Modernization of the FCC's Lifeline Program: a path to improving broadband access
Broadband access truly makes a difference in people’s lives, bringing economic, social, and educational opportunities to those who are online. Yet more than a third of Americans still do not subscribe to home broadband, while half of the nation’s households in the lowest income tier do not subscribe. For many families, affordability remains one of the primary barriers to getting online at home.
Improving access to affordable broadband has always been part of Google Fiber’s DNA—our digital inclusion efforts and community impact work are a central part of our ongoing efforts to help bring fast Internet to more people. Regardless of income, everyone should be able to experience the benefits of high speed connectivity.
Yesterday, the FCC adopted its Lifeline modernization order, an essential move to encouraging broadband adoption nationwide. Until now, Lifeline has provided funds to enable providers to deliver voice service to consumers at affordable rates. When the Lifeline Assistance Program was established in 1985, high speed broadband to homes didn’t exist. But much has changed since 1985—while voice service remains important, increasingly people use their broadband connection as a critical means of communication. As FCC Chairman Wheeler said, “... at a time when our economy and lives are increasingly moving online and millions of Americans remain offline, it doesn’t make sense for Lifeline to remain focused only on 20th century voice service.”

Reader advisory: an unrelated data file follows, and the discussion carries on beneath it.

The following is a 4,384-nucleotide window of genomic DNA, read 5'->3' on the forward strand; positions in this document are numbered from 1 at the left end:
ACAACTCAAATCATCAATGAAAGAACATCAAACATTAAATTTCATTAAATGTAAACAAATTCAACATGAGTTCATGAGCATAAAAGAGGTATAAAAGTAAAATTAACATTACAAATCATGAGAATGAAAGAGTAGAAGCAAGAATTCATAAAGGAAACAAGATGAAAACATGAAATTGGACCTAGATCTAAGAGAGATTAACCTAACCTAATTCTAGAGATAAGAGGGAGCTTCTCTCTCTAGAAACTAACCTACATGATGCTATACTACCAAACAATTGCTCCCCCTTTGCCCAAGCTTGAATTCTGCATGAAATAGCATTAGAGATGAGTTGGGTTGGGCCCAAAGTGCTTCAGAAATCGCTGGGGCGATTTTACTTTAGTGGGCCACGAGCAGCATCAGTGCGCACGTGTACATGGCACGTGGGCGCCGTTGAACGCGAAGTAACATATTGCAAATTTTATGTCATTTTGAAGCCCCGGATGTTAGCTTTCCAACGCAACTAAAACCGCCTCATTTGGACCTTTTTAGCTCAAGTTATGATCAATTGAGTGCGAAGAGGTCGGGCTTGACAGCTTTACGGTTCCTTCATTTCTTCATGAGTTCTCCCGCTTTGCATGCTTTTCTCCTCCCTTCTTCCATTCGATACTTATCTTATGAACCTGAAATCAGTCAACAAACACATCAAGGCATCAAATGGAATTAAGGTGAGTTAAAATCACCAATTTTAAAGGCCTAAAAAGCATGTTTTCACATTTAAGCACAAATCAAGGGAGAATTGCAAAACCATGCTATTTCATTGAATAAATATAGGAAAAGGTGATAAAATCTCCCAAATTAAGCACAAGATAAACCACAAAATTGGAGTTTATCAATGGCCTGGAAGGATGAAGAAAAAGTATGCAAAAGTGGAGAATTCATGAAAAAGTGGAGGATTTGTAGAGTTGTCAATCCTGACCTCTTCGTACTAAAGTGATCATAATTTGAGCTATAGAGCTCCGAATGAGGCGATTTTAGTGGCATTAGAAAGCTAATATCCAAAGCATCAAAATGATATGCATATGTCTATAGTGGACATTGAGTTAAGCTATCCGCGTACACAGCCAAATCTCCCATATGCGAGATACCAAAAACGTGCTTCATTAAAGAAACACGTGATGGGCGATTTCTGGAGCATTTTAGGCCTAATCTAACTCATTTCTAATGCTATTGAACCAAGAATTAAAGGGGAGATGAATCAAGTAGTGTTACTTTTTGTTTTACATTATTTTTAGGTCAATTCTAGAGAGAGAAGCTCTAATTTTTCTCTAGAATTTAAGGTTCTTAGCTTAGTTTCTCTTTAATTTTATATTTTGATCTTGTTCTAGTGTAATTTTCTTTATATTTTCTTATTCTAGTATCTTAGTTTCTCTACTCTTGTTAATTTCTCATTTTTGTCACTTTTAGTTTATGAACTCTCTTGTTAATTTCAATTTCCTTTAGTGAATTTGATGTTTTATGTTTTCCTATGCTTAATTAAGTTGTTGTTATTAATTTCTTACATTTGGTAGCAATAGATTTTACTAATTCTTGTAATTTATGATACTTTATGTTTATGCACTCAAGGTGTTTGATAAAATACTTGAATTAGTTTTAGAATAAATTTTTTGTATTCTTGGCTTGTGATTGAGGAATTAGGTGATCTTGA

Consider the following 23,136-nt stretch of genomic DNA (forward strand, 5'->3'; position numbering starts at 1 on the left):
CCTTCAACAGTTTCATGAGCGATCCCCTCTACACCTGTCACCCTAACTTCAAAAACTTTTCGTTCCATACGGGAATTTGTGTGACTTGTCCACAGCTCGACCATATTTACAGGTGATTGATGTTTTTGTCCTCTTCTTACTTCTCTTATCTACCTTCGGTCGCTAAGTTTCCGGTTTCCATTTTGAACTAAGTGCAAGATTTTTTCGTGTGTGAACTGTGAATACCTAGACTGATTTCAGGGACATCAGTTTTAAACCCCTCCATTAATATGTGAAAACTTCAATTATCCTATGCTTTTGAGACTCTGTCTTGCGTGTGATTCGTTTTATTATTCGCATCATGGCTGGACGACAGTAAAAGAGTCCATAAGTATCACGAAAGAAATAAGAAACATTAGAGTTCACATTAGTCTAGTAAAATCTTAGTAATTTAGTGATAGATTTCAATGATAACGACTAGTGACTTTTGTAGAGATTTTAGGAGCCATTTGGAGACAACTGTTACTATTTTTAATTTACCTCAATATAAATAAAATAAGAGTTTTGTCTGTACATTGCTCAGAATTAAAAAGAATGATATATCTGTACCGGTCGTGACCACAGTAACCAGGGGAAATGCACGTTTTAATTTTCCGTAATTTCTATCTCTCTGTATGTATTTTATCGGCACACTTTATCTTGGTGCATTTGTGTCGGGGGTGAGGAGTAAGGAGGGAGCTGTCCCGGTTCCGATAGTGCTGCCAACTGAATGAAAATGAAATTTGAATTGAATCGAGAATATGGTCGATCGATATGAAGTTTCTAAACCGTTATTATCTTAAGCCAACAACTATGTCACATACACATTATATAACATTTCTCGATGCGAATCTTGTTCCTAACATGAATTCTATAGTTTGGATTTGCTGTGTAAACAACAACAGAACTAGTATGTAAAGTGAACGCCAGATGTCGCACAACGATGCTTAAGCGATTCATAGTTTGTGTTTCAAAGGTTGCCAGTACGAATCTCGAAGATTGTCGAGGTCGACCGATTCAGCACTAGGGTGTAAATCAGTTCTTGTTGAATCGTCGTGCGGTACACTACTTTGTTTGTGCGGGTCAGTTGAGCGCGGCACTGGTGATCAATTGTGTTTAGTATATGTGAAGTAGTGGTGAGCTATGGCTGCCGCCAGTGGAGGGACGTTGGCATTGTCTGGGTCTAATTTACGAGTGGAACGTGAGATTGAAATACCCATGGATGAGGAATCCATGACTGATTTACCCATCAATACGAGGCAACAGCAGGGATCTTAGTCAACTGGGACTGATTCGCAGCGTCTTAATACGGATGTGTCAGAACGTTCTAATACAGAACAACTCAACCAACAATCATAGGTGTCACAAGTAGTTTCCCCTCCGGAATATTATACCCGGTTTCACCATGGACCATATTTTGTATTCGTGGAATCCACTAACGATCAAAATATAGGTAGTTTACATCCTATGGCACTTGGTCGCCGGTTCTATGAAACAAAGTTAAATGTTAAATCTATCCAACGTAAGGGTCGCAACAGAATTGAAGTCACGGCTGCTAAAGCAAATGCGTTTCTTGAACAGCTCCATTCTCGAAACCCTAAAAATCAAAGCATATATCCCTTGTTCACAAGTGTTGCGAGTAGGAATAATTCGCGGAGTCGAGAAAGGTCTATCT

For the first time, low-income consumers can apply the $9.25 Lifeline subsidy to lower the cost of qualifying broadband plans. Now consumers have the opportunity to use their benefit to reduce the cost of subscribing to broadband Internet—not just voice service—so people can choose the connectivity services that meet their needs.
Importantly, the FCC’s reforms also shift the responsibility for determining consumer eligibility out of the hands of the carriers that currently receive subsidies and to a National Eligibility Verifier. As described in the FCC’s statements, the independent third party verifier will make eligibility determinations using data from existing trusted programs such as Medicaid and the Supplemental Nutrition Assistance Program (SNAP), streamlining the income verification process. Shifting eligibility determinations away from the service provider has two benefits. First, subscribers can take their benefits with them to a different provider or new address, leading to more consumer choice. Second, because the eligibility determination is based on existing trusted data, it can better protect consumer privacy and security and bring more dignity to the process.
Families with low incomes increasingly choose not to purchase home broadband because it just isn’t affordable—these and many of the other changes that the FCC has voted on go a long way to address this critical problem.
Posted by Staci Pies, Senior Policy Counsel